Danwadaag - Durable Solutions to Displacement in Somalia
This case study discusses the integration of Graduation programming in the livelihood approach of the Danwadaag Durable Solutions in Somalia Consortium programme.
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Nothing Kills Like Hunger
This page outlines Concern's work and learning on pastoralism in Chad, Sudan, Niger and Kenya.
Pastoralism, in its various forms, such as nomadism, transhumant or agro-pastoralism, is an agricultural practice founded on extensive livestock breeding involving the movement of animal and people. This is a vital livelihood system in many regions across the world, particularly in dryland areas.
Pastoral systems are based on livestock production, which provides food, nutrition, income, and social status, among other benefits, to the people engaging in this livelihood system. In Africa, large populations across the Sahel, East Africa and the Horn of Africa practice pastoralism.
Concern has been supporting vulnerable pastoralist families in Chad, Sudan, Niger and Kenya through different interventions, such as restocking livestock, promoting vaccination campaigns, strengthening community-based animal health systems, and improving animal feeding, with the aim to protect livestock assets and maintain this livelihood system viable.
This study contributes to the understanding of the dynamics of pastoralism and farming in Dar Sila in relation to its natural, social, and economic environment.
The authors review the history of the development of pastoralism in Chad, look closely at pastoral systems in eastern Chad, review the policy and institutional context for pastoralism in Chad, and offer recommendations for practitioners working with pastoralist communities in Dar Sila and nationally in Chad. The study was originally conducted to inform and support the integration of pastoralism resilience building into the Concern Worldwide program in the Dar Sila Region.
It is also directly relevant to a range of audiences: those seeking an up-to-date and informed review of pastoralism in the eastern Chad context; those interested in the wider policy and institutional context and how to engage effectively in related processes to support the development of pastoralism; and those interested in building resilience in contexts such as the Sahel.
Pastoralist Systems in Dar Sila, Chad (brief)|PDF(309 KB)
This latest research from the Feinstein International Center of Tufts University in Dar Sila (Chad), analyses seasonal patterns of and relationships between wasting, water contamination, and livestock management among communities around Goz Beida, with the aim of informing and influencing programs and policies that address persistent acute malnutrition in the region. The study identified “environment and seasonality” as a key trigger of the underlying and immediate drivers, mediated through livelihoods and institutions, and revealed that the seasonal patterns of child nutritional status adhere quite closely to the risks presented by the seasonal variability in rainfall and temperature in Sila Province.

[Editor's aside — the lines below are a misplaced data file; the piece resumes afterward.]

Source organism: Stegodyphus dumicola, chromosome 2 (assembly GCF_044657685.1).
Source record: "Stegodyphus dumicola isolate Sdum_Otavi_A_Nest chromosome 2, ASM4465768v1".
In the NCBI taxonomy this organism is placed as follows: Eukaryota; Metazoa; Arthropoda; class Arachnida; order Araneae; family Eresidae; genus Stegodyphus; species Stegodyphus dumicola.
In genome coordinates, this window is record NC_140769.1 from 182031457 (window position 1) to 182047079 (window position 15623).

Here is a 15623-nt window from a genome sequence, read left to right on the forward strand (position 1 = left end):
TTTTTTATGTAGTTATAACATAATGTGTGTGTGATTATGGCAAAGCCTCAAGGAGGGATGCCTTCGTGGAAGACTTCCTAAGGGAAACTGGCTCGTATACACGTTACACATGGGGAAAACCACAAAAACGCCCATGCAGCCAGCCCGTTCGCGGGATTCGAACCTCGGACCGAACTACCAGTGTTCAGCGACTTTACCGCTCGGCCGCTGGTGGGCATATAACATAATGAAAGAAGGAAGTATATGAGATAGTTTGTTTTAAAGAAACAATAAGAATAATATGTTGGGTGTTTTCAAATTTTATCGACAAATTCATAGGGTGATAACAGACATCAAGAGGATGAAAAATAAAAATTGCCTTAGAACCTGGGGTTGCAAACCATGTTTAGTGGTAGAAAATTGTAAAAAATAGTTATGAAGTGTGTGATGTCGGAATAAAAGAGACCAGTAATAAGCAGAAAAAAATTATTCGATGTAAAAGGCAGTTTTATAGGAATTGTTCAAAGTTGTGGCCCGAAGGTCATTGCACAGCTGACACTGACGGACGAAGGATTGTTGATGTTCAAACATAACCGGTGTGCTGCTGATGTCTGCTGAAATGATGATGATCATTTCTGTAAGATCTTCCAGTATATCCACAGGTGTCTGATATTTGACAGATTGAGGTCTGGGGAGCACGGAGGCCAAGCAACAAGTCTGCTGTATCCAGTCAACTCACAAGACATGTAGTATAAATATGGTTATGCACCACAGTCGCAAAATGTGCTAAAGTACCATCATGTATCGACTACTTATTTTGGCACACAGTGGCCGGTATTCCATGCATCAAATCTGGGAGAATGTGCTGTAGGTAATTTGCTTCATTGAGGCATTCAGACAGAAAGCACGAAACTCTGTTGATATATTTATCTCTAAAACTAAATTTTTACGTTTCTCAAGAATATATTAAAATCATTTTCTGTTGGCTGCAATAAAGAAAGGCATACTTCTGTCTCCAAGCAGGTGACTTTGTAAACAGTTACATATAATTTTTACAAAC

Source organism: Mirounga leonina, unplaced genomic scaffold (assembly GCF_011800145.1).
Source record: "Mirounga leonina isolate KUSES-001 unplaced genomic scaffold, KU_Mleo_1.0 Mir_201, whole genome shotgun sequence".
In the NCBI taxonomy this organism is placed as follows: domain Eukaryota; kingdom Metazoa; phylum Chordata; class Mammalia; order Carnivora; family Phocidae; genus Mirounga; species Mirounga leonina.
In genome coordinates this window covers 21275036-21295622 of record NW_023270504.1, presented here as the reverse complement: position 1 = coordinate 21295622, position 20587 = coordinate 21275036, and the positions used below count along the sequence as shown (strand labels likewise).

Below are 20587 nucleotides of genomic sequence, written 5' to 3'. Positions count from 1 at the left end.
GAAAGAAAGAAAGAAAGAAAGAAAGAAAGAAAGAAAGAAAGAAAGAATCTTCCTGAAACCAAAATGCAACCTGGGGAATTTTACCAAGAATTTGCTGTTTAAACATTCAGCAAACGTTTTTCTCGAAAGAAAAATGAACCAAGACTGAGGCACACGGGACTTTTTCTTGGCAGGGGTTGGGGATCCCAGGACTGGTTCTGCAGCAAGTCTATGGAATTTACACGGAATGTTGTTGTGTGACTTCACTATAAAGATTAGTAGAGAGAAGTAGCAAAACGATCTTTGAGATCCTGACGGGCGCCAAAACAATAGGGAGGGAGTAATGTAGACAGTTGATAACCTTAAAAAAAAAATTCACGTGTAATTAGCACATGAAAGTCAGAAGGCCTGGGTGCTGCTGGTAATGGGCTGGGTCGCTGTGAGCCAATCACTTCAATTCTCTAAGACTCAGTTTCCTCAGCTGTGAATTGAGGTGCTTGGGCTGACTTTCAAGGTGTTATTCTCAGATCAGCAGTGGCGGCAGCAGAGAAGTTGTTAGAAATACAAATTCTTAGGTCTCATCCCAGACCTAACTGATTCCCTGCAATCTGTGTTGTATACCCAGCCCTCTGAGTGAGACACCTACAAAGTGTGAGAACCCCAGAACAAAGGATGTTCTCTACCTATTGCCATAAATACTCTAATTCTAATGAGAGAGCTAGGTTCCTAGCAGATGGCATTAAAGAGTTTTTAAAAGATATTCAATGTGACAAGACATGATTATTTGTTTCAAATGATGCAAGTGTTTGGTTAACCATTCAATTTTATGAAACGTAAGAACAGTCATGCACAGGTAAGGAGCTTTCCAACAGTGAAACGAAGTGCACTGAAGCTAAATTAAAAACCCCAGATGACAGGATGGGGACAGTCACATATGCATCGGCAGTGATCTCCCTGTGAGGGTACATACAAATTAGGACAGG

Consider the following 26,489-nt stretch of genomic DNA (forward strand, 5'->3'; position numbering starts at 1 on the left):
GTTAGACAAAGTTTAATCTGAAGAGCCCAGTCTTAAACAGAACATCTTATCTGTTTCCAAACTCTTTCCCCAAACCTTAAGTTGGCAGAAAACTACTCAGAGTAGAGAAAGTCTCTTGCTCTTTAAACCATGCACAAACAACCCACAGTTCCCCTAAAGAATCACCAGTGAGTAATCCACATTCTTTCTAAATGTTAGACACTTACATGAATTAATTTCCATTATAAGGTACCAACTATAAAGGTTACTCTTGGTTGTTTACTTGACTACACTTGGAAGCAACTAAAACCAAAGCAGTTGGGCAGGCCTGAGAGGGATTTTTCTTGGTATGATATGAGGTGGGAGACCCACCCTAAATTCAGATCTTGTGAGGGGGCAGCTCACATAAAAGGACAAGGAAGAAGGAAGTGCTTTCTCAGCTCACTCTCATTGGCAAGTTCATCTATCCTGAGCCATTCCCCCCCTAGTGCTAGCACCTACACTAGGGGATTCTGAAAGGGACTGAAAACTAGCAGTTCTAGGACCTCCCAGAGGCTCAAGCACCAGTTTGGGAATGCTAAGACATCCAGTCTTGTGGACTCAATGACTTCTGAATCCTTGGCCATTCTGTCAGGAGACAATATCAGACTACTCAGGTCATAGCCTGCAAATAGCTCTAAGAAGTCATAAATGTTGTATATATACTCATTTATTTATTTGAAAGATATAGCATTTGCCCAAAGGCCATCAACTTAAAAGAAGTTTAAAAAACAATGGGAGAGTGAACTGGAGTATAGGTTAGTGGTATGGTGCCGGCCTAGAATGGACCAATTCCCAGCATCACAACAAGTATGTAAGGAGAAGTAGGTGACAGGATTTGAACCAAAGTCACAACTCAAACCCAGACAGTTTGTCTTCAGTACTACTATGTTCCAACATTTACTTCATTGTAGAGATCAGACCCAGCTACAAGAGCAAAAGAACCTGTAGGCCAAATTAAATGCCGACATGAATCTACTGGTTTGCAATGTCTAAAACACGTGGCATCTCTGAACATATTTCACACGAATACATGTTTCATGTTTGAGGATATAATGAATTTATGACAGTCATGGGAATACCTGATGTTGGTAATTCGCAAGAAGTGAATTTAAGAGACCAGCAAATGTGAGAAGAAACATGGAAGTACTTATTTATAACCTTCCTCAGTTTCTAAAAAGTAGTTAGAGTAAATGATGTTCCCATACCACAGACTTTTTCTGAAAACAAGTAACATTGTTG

Concern Kenya programme has been supporting vulnerable pastoralist households in Marsabit County by closely working with the Department of Livestock (DoL) and pastoralist communities with the aim of improving access to animal health services and the quality of veterinary drugs. Interventions included support to deliver mass vaccination campaigns against livestock diseases, establishing Participatory Diseases Surveillance (PDS) systems at community level with local pastoralists and Community Disease Reporters (CDRs).
Since 2017, through USAID-funding the programme has also launched an electronic voucher system called “E-Wallet” that has enabled most vulnerable pastoralist households to access high quality veterinary drugs and feeds from a range of accredited suppliers in a timely manner. Since then, the E-Wallet model has evolved its model and has further engaged with both public and private actors, such as Sidai Africa, a social enterprise offering a range of livestock products and services and Animal Health Service Providers, who are private animal health officers working closely with the public veterinary system. The current model is deemed more sustainable and able to provide reliable veterinary services in remote and underserved communities.
Some of the recent learning emerging from this multi-year livestock programming has been captured in a LEGS research entitled Operational Barriers to Applying LEGS conducted between 2017 and 2019 across three country programmes in Kenya, Ethiopia and Zimbabwe, and implemented by Concern Worldwide, Oxfam GB and IRC respectively. The Livestock in Emergency Guidelines and Standards (LEGS) is a companion standard to the Sphere Handbook and part of the Humanitarian Standards Partnership (HSP), and provides clear procedures for planning and implementing livestock interventions in humanitarian programming. The research explored potential models on the use of the local veterinary private sector that would allow the application of the LEGS standards, and within the quality assurance requirements by (donors) USAID/OFDA. The study highlights key learning and provide recommendations on how to improve Emergency Veterinary Voucher Schemes.
Concern, the Coalition of European Lobbies for Eastern African Pastoralism (CELEP), an informal network supporting pastoralism in Eastern Africa, and other CELEP’s members joined forces to deliver six online global webinars between September and December 2020 to discuss relevant topics around pastoralism:
CELEP pastoralism webinar series 2020 summary|PDF(588 KB)